Amy (the dam) had the puppy just fine on her own. She was a large puppy, and came out butt first, so the hardest part was actually getting the puppies shoulders out.... though she finally came out. Nice, fat, healthy puppy!

    I'm planning to try to breed Amy once more sometime in 2010, to see if I can't get more than one puppy. The puppy I have from her litter last May is beautiful though! Almost 6 months old now! Can't wait to start showing her!

    [​IMG]

    [​IMG]
    Tori -- Spiritwind Sangria - 1 day old

    Sire: CH Blu Ridge Lookout
    Dam: Spiritwind Amaretto
     
  15. Squishy22

    Squishy22 Guest

    Aww, cute pics above!!! I was watching this show on tv a long time ago and this womans bull mastiff had to have a c-section, because she had a water puppy that got stuck. I don't even know what a water puppy is, but it was dead and the poor thing was 5 times bigger than the other pups. Filled with fluid? So sad and scary.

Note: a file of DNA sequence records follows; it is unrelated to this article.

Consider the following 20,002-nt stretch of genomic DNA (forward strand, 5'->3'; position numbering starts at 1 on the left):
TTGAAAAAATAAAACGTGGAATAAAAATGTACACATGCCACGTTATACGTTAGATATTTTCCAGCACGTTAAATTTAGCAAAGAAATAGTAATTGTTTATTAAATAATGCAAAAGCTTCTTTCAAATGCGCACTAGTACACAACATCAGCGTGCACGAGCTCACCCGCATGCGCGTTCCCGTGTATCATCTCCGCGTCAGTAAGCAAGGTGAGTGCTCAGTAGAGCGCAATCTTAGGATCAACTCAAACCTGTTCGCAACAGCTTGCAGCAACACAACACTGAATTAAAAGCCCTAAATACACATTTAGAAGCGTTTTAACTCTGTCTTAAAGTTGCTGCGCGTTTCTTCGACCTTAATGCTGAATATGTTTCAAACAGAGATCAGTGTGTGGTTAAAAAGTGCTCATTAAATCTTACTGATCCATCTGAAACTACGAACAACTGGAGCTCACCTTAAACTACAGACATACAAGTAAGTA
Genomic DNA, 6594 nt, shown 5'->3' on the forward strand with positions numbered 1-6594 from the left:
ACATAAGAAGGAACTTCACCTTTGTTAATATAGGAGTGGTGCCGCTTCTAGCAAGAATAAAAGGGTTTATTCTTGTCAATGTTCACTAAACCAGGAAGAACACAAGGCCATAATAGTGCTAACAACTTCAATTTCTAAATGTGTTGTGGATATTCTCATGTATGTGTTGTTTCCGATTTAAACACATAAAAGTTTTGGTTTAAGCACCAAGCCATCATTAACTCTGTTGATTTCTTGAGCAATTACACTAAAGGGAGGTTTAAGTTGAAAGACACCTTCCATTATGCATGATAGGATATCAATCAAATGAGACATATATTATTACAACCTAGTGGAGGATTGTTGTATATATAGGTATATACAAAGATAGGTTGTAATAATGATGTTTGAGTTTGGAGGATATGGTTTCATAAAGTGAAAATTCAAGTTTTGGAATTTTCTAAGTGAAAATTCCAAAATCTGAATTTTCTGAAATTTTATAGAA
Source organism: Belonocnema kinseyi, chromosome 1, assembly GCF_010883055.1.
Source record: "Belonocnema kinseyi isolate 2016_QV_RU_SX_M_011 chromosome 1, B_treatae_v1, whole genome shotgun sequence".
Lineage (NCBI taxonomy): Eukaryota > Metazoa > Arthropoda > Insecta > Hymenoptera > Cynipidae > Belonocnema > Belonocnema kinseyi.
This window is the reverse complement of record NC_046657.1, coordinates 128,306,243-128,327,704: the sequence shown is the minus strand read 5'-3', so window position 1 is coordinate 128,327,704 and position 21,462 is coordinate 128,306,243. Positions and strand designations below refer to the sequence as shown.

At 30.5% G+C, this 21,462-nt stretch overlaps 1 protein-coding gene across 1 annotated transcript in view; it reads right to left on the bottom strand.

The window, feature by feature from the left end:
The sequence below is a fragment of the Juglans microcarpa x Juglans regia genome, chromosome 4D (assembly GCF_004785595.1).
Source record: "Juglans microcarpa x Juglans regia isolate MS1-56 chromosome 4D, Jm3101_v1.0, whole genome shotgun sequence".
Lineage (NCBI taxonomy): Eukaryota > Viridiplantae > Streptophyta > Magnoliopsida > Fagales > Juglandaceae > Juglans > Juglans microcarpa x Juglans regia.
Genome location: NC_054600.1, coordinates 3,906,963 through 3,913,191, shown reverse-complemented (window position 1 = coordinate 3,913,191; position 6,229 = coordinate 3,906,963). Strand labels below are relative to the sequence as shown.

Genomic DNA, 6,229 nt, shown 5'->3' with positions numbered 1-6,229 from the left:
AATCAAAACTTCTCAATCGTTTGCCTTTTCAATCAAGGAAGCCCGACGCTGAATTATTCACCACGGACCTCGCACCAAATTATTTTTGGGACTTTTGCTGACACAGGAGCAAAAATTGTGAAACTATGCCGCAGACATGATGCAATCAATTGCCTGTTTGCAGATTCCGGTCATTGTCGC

16. mom2dogs

    mom2dogs New Member

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    lol, cute name. If my singleton is a male, it'll be registered as "KN" Super Solo ("Solo"). . . even though I would prefer a bitch I also wouldn't mind a boy just so I can name him that :rofl1:
     
  17. mmorlino

    mmorlino New Member

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    Lexi (mini dachshund) had a singleton in her first litter... had him just fine.

    In my experience - and I have no scientific research to back this up - singleton's, or smaller litters, most of the time happen in the first litter. The second litter is usually the "norm" litter size for THAT female. And the females tend to have the same amount, or around the same amount, every time.

    Also (again, just my experience), litter size seems to be somewhat hereditary. Mom has 5-6 puppies per litter, then daughter will have that, too (with the exception of the first litter).